Worst Cyber Attack on U.S. Military Came Via Flash Drive: U.S.

WASHINGTON - The most serious cyber attack on the U.S. military'snetworks came from a tainted flash drive in 2008, forcing the Pentagonto review its digital security, a top US defense official said Aug. 25.
The thumb drive, which was inserted in a military laptop in theMideast, contained malicious code that "spread undetected on bothclassified and unclassified systems, establishing what amounted to adigital beachhead, from which data could be transferred to serversunder foreign control,"
Deputy Defense Secretary William Lynn wrote in the journal Foreign Affairs.
The code was placed on the drive by "a foreign intelligence agency," Lynn wrote.

"It was a network administrator's worst fear: a rogue program operatingsilently, poised to deliver operational plans into the hands of anunknown adversary."
Previous media reports speculated that the attack may have originated from Russia.
The Pentagon had never openly discussed the incident, but Lynn chose toreveal the details of the attack as officials try to raise publicawareness of the growing threat posed to government computer networks.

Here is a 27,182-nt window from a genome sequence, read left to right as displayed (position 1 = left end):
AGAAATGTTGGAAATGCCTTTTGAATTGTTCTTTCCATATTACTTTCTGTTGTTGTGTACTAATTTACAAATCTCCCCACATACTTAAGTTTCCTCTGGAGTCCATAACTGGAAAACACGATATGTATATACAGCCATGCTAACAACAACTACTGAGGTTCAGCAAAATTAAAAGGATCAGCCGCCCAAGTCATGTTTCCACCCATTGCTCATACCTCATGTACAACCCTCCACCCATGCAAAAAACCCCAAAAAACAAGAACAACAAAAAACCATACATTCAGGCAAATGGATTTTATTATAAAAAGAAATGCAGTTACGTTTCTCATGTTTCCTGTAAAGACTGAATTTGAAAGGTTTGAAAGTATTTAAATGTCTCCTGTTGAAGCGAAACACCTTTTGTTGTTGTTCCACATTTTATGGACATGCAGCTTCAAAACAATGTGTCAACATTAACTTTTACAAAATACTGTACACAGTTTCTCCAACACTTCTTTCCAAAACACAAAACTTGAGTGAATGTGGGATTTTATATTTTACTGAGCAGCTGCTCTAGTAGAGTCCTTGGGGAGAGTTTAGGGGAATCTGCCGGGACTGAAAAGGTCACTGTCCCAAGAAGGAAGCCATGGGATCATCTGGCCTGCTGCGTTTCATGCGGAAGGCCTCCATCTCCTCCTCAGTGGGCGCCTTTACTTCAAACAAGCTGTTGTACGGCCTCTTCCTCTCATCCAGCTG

The incident served as a wake-up for the Pentagon and prompted majorchanges in how the department handled digital threats, including theformation of a new cyber military command, Lynn said.
After the 2008 assault, the Pentagon banned its work force from using flash drives, but recently eased the prohibition.
Since the attack, the military has developed methods to uncoverintruders inside its network, or so-called "active defense systems,"according to Lynn.
But he added that drafting rules ofengagement for defending against cyber attack was "not easy," as thelaws of war were written before the advent of a digital battlefield.
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